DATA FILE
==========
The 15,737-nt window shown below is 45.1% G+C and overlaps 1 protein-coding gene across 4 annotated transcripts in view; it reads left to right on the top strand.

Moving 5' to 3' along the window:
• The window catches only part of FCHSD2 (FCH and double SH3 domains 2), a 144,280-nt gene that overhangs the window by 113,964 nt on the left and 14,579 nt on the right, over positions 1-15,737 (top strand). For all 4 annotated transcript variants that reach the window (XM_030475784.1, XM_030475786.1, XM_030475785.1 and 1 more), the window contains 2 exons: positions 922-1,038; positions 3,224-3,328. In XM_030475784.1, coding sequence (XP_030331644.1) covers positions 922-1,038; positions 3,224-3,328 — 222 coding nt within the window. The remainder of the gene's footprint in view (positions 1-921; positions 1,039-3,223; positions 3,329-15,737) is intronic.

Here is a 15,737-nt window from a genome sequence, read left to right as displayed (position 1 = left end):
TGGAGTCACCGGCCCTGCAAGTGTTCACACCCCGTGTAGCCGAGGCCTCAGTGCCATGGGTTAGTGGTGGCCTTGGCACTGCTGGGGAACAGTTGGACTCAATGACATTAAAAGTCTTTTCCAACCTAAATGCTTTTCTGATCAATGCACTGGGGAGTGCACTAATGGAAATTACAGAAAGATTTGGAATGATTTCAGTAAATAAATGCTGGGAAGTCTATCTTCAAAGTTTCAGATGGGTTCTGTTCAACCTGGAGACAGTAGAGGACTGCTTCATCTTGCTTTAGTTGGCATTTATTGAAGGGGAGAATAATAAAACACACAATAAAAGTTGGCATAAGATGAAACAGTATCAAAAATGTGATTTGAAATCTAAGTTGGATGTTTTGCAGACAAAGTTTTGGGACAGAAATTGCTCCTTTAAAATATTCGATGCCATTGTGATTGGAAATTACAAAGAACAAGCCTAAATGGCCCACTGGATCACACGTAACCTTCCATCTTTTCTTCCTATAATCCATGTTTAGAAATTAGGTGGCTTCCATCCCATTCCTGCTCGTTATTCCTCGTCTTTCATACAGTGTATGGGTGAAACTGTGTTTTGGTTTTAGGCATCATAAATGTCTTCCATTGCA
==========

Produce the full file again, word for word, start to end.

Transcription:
The 15,737-nt window shown below is 45.1% G+C and overlaps 1 protein-coding gene across 4 annotated transcripts in view; it reads left to right on the top strand.

Moving 5' to 3' along the window:
• The window catches only part of FCHSD2 (FCH and double SH3 domains 2), a 144,280-nt gene that overhangs the window by 113,964 nt on the left and 14,579 nt on the right, over positions 1-15,737 (top strand). For all 4 annotated transcript variants that reach the window (XM_030475784.1, XM_030475786.1, XM_030475785.1 and 1 more), the window contains 2 exons: positions 922-1,038; positions 3,224-3,328. In XM_030475784.1, coding sequence (XP_030331644.1) covers positions 922-1,038; positions 3,224-3,328 — 222 coding nt within the window. The remainder of the gene's footprint in view (positions 1-921; positions 1,039-3,223; positions 3,329-15,737) is intronic.

Here is a 15,737-nt window from a genome sequence, read left to right as displayed (position 1 = left end):
TGGAGTCACCGGCCCTGCAAGTGTTCACACCCCGTGTAGCCGAGGCCTCAGTGCCATGGGTTAGTGGTGGCCTTGGCACTGCTGGGGAACAGTTGGACTCAATGACATTAAAAGTCTTTTCCAACCTAAATGCTTTTCTGATCAATGCACTGGGGAGTGCACTAATGGAAATTACAGAAAGATTTGGAATGATTTCAGTAAATAAATGCTGGGAAGTCTATCTTCAAAGTTTCAGATGGGTTCTGTTCAACCTGGAGACAGTAGAGGACTGCTTCATCTTGCTTTAGTTGGCATTTATTGAAGGGGAGAATAATAAAACACACAATAAAAGTTGGCATAAGATGAAACAGTATCAAAAATGTGATTTGAAATCTAAGTTGGATGTTTTGCAGACAAAGTTTTGGGACAGAAATTGCTCCTTTAAAATATTCGATGCCATTGTGATTGGAAATTACAAAGAACAAGCCTAAATGGCCCACTGGATCACACGTAACCTTCCATCTTTTCTTCCTATAATCCATGTTTAGAAATTAGGTGGCTTCCATCCCATTCCTGCTCGTTATTCCTCGTCTTTCATACAGTGTATGGGTGAAACTGTGTTTTGGTTTTAGGCATCATAAATGTCTTCCATTGCA